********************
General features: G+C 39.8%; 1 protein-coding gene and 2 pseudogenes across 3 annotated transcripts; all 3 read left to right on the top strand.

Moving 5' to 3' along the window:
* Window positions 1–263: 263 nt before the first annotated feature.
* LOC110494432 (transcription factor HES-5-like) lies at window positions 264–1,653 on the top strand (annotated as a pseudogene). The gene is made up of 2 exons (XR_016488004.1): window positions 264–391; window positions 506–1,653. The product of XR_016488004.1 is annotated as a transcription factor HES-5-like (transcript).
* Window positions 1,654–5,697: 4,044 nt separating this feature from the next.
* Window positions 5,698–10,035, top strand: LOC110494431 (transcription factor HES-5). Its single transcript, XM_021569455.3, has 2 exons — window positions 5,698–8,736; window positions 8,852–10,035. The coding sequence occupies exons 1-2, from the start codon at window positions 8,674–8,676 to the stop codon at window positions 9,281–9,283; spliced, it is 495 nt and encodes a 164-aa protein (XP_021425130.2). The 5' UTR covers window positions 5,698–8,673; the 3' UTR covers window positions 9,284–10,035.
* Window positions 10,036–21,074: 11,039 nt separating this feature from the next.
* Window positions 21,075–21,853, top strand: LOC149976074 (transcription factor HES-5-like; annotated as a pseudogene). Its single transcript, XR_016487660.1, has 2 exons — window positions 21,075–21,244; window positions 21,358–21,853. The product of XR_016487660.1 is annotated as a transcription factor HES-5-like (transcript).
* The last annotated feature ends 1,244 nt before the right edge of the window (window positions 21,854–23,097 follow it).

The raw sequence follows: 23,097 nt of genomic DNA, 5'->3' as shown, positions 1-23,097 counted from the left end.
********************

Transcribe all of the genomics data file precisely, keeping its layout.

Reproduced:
General features: G+C 39.8%; 1 protein-coding gene and 2 pseudogenes across 3 annotated transcripts; all 3 read left to right on the top strand.

Moving 5' to 3' along the window:
* Window positions 1–263: 263 nt before the first annotated feature.
* LOC110494432 (transcription factor HES-5-like) lies at window positions 264–1,653 on the top strand (annotated as a pseudogene). The gene is made up of 2 exons (XR_016488004.1): window positions 264–391; window positions 506–1,653. The product of XR_016488004.1 is annotated as a transcription factor HES-5-like (transcript).
* Window positions 1,654–5,697: 4,044 nt separating this feature from the next.
* Window positions 5,698–10,035, top strand: LOC110494431 (transcription factor HES-5). Its single transcript, XM_021569455.3, has 2 exons — window positions 5,698–8,736; window positions 8,852–10,035. The coding sequence occupies exons 1-2, from the start codon at window positions 8,674–8,676 to the stop codon at window positions 9,281–9,283; spliced, it is 495 nt and encodes a 164-aa protein (XP_021425130.2). The 5' UTR covers window positions 5,698–8,673; the 3' UTR covers window positions 9,284–10,035.
* Window positions 10,036–21,074: 11,039 nt separating this feature from the next.
* Window positions 21,075–21,853, top strand: LOC149976074 (transcription factor HES-5-like; annotated as a pseudogene). Its single transcript, XR_016487660.1, has 2 exons — window positions 21,075–21,244; window positions 21,358–21,853. The product of XR_016487660.1 is annotated as a transcription factor HES-5-like (transcript).
* The last annotated feature ends 1,244 nt before the right edge of the window (window positions 21,854–23,097 follow it).

The raw sequence follows: 23,097 nt of genomic DNA, 5'->3' as shown, positions 1-23,097 counted from the left end.